The News-Tribune story also carried some provocative observations by consultant Johnson regarding the state of the landmarking in Seattle:
Johnson is concerned that nominating a building for historic status has become the new way to fight unwanted development.
"I think all these fights – we're reacting to change, such rapid change," he said.
The city's all-volunteer landmark board already has its hands full with considering the designation of 38 downtown buildings, he said, and their time shouldn't be used inefficiently.
"We're scraping the bottom of the barell [sic] (sometimes)," Johnson said. "We can't keep everything and we shouldn't be throwing everything out either."
I asked Johnson if he was referring to the Ballard Denny's as an example of obstructionism and he says no, that he was providing context for what's happening more generally in town. But he absolutely thinks that there are too many projects being proposed for landmark status and that NIMBY's are abusing the process.
The example he offers is Waldo Hospital in the Maple Leaf neighborhood. Johnson was the consultant to Camp Fire, the owners of the property. Camp Fire plans to turn a park-like site into townhouses. Johnson says the hospital clearly didn't meet the criteria for landmark status – though it is listed by the Washington Trust for Historic Preservation as one of the state's "most endangered" properties. He says the process was used by activists to try and stop development mostly because the land contains many old trees (some call it "Waldo Forest"). "That's not what [the landmark law] was intended to do," he says. Johnson won that fight. The city declined to landmark the building in July.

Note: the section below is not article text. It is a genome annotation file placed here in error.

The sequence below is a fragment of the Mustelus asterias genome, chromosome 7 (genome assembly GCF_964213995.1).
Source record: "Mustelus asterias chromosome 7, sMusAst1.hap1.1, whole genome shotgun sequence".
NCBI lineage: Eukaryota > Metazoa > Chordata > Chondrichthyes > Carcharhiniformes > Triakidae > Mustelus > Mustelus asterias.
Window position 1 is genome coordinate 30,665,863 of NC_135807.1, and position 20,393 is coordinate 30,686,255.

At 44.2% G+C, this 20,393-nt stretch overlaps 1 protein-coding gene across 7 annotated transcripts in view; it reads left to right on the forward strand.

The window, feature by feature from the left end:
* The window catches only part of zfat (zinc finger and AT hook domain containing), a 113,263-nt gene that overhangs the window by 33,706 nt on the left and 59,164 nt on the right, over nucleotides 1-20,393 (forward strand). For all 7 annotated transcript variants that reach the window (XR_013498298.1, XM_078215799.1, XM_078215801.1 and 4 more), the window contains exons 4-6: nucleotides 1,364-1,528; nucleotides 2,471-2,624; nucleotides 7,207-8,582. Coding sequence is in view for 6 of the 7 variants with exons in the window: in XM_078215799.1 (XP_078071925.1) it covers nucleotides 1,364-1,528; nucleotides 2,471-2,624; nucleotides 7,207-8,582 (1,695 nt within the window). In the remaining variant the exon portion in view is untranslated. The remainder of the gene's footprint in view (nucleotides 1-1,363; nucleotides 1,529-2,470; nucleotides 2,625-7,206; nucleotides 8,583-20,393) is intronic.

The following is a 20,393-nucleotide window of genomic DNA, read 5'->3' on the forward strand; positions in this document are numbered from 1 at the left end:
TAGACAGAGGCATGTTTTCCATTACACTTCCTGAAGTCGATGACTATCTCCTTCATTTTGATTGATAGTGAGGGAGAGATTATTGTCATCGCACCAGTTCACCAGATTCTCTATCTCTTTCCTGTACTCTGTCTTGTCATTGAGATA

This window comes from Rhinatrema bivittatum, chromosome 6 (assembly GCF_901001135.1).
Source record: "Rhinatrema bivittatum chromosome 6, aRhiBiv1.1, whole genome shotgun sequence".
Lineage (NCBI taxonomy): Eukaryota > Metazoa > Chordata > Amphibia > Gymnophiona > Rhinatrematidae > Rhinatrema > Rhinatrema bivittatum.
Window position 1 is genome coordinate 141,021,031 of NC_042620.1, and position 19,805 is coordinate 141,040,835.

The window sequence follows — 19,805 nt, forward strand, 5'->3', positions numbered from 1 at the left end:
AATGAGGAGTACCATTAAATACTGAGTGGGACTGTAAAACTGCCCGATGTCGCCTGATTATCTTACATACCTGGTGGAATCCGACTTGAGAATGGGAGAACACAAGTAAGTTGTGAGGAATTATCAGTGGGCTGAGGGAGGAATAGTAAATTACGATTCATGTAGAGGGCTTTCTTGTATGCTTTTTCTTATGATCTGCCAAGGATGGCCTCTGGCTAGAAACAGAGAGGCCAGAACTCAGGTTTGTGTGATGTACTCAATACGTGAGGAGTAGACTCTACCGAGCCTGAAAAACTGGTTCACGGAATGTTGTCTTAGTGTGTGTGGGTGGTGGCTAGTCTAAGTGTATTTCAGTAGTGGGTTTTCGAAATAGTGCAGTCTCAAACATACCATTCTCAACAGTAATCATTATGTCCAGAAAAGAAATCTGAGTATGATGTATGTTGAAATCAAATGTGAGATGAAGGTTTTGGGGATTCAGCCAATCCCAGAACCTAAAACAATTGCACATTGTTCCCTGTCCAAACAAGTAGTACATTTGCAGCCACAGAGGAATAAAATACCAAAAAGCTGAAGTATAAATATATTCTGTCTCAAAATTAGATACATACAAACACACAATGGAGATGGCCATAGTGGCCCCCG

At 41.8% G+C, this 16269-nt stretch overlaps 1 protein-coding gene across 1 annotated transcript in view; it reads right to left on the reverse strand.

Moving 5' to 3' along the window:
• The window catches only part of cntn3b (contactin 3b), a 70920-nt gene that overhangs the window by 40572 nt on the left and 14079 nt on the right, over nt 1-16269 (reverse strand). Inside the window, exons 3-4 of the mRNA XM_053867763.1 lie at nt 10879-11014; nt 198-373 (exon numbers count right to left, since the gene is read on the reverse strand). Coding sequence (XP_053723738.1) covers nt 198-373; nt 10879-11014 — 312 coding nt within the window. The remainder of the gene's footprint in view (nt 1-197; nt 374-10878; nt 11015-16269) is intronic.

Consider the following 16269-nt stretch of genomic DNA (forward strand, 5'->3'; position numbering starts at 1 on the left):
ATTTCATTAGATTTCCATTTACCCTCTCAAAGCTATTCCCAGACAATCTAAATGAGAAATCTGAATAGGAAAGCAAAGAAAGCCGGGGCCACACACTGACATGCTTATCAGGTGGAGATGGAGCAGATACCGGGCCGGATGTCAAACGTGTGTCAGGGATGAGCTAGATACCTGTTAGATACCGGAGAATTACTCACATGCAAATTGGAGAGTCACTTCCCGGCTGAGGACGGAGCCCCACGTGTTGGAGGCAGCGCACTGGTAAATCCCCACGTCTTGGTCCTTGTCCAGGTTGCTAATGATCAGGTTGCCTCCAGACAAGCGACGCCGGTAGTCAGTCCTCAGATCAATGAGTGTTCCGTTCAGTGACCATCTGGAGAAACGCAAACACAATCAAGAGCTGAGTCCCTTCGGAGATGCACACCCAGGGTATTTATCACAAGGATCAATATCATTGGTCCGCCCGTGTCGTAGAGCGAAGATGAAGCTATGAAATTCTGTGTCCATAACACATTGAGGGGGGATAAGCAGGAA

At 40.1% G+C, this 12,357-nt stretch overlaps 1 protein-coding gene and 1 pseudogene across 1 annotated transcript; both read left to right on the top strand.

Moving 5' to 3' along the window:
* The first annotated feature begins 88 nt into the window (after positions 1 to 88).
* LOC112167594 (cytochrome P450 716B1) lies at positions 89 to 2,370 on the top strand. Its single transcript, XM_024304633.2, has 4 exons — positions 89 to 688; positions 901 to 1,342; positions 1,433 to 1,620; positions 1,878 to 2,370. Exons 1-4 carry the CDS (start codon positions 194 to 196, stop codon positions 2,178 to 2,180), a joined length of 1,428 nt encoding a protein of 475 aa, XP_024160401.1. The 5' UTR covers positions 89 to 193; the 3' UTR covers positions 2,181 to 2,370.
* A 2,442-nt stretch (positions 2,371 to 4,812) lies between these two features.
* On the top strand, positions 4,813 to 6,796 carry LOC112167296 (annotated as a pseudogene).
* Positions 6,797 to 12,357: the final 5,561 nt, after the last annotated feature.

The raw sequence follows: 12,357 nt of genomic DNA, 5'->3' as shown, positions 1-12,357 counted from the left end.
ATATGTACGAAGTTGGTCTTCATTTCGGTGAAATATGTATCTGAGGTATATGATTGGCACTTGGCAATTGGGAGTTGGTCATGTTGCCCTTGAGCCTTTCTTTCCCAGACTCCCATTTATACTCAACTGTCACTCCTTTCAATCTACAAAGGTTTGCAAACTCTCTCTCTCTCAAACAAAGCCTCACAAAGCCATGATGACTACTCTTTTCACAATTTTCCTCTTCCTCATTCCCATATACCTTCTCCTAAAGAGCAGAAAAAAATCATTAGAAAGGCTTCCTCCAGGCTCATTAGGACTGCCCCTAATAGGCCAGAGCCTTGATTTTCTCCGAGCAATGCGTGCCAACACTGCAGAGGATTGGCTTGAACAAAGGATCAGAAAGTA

Change is difficult, Johnson acknowledges. "It's hard for me when I walk downtown to recognize the city I grew up in," he says. But he worries that if the bar is lowered too much for landmark status, it will destroy the value of historic districts – unless, he says, "you're going to call the whole city a landmark district." Johnson described himself as a "realist" who believes we can't turn back the clock.
Johnson reiterates that he thinks that Seattle's volunteer landmarks board is overwhelmed, both by NIMBY submissions and by the recent, controversial spate of downtown building nominations from the city itself. In an e-mail, he writes that "the Landmarks Board, an unpaid and largely unappreciated group of people who spend a significant part of their lives doing their best trying to responsibly make the cut on what is important to preserve in our city, as well as trying to positively direct changes to those buildings, landscapes, and structures that have already been assessed as significant to our city – are now forced to deal with what are basically land use issues, rather than real preservations issues."
Karen Gordon, the city's historic preservation officer, bristles at the suggestion that the city's new nominations are a problem. She says her office can handle the job: "It is not for consultants to property owners to speculate on the workload for a city agency. We are considering buildings along with our downtown workload and plan for that." City Council member Peter Steinbrueck says staff has been added to "support the downtown nominations work."
Johnson says that scores of other downtown property owners have been informed that their buildings might be landmarks, and that has resulted in a flood of calls to land use attorneys and consultants like him from property owners who want to clarify their buildings' status. Isn't that good for the preservation consulting business? "I'm an architect. I'd rather design buildings," he answers.